In #TestimonyTuesday, Antisemitism and White Supremacy, Montgomery County, MD, Police Accountability, Racial Equity, Racial Equity Montgomery

JUFJ member Melissa Goemann testified for police accountability in Montgomery County. Here is her testimony.

a woman

March 5, 2019

Dear Montgomery County Councilmembers:

My name is Melissa Coretz Goemann and I am offering this testimony in support of Bill 1-19, the Law Enforcement Trust and Transparency (LETT) Act, as a Montgomery County resident, an expert in juvenile justice, and on behalf of Jews United for Justice (JUFJ), an organization that includes 5,000 Marylanders. JUFJ advances economic, racial, and social justice in Montgomery County and the Baltimore-Washington region by educating and mobilizing our local Jewish communities to advance issue-based campaigns for real, immediate, and concrete improvements in people’s lives. JUFJ has been working with community coalition partners to bring more accountability and transparency to our county police force. While we believe much more needs to be done, we support the LETT Act as a good first step towards this goal.

Our tradition teaches us that you should love the stranger as yourself (Lev. 19:34). We consider the stranger any person who differs from you – perhaps is of a different race, ethnicity, ability, or culture. Unfortunately, all too often marginalized people in the County – people of color, people with disabilities, and others – are treated as strangers and as threats and responded to accordingly, with tragic results. In the case of Robert White, the result was his death by police officer shooting, followed by a decision not to indict the officer responsible and no full accounting of the decision provided to the public.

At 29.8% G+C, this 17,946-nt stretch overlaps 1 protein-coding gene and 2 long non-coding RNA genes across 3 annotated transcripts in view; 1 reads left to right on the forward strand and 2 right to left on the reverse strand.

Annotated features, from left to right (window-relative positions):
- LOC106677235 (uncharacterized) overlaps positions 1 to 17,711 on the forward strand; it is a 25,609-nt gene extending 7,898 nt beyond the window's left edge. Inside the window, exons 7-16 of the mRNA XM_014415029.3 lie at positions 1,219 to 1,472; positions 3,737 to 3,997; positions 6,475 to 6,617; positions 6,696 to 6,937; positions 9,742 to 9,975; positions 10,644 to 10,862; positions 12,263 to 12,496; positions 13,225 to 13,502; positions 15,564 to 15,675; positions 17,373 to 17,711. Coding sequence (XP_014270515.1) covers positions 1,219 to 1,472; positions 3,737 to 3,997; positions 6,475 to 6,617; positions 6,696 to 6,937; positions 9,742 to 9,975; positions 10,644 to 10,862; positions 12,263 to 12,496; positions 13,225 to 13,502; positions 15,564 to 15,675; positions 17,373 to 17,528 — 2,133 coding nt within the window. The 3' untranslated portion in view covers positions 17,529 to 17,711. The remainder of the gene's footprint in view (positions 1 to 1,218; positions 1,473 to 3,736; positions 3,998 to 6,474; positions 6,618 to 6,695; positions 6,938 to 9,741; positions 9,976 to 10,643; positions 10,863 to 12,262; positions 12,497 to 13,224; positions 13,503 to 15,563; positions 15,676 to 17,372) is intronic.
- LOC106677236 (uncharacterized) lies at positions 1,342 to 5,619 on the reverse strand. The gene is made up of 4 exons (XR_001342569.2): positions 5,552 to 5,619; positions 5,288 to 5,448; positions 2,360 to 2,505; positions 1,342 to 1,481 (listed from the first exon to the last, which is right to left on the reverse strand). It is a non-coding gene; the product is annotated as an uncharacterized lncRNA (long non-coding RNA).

We have a moral imperative to seek to correct this problem. Rabbi Moses Maimonides (Rambam) teaches that the sign of real teshuvah (repentance) is when one encounters the same situation that led to acting in harmful ways, and one chooses to act differently. This year, our teshuvah must ensure that police officers cease assuming that marginalized people pose a threat, and take seriously their duty to protect every single member of our society. And our teshuvah must include holding responsible those who violate this sacred trust and changing policies that permit senseless killings. (Truah, Rabbis for Human Rights)

The LETT Act will begin to address the problem of the lack of transparency and accountability in police shootings. Transparency and accountability are particularly important in our diverse Montgomery County community. Communities of color have a long-standing history of inequitable treatment by the police in the United States due to a number of factors, including the widespread over-policing and racial profiling of communities of color, our country’s historic treatment of people of color, and implicit and explicit biases held by the police and society. Through my work as the Senior Policy Counsel for the National Juvenile Justice Network (NJJN), I have researched this issue and found huge disparities in youth contact and treatment by the justice system. According to recent data, 80% of incarcerated Maryland youth are people of color.[1] In Montgomery County, this rises to nearly 100%.[2]